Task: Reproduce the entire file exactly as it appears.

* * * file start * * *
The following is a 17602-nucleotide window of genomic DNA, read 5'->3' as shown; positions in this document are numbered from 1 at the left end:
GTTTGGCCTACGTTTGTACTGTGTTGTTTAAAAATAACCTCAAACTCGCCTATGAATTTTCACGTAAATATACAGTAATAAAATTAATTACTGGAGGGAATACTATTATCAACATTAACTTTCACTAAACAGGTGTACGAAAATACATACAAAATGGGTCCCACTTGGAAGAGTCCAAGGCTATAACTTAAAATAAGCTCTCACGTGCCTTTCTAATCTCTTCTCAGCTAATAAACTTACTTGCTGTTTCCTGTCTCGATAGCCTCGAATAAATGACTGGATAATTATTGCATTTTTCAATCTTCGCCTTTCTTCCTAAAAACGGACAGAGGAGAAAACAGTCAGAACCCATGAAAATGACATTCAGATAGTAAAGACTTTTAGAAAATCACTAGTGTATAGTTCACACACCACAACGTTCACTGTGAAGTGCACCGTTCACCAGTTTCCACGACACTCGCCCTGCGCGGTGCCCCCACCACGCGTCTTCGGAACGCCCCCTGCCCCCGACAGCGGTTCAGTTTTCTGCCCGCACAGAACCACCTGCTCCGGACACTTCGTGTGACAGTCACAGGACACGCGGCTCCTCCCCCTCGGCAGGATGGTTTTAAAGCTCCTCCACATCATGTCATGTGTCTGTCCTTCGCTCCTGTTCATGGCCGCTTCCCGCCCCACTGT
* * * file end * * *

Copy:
The following is a 17602-nucleotide window of genomic DNA, read 5'->3' as shown; positions in this document are numbered from 1 at the left end:
GTTTGGCCTACGTTTGTACTGTGTTGTTTAAAAATAACCTCAAACTCGCCTATGAATTTTCACGTAAATATACAGTAATAAAATTAATTACTGGAGGGAATACTATTATCAACATTAACTTTCACTAAACAGGTGTACGAAAATACATACAAAATGGGTCCCACTTGGAAGAGTCCAAGGCTATAACTTAAAATAAGCTCTCACGTGCCTTTCTAATCTCTTCTCAGCTAATAAACTTACTTGCTGTTTCCTGTCTCGATAGCCTCGAATAAATGACTGGATAATTATTGCATTTTTCAATCTTCGCCTTTCTTCCTAAAAACGGACAGAGGAGAAAACAGTCAGAACCCATGAAAATGACATTCAGATAGTAAAGACTTTTAGAAAATCACTAGTGTATAGTTCACACACCACAACGTTCACTGTGAAGTGCACCGTTCACCAGTTTCCACGACACTCGCCCTGCGCGGTGCCCCCACCACGCGTCTTCGGAACGCCCCCTGCCCCCGACAGCGGTTCAGTTTTCTGCCCGCACAGAACCACCTGCTCCGGACACTTCGTGTGACAGTCACAGGACACGCGGCTCCTCCCCCTCGGCAGGATGGTTTTAAAGCTCCTCCACATCATGTCATGTGTCTGTCCTTCGCTCCTGTTCATGGCCGCTTCCCGCCCCACTGT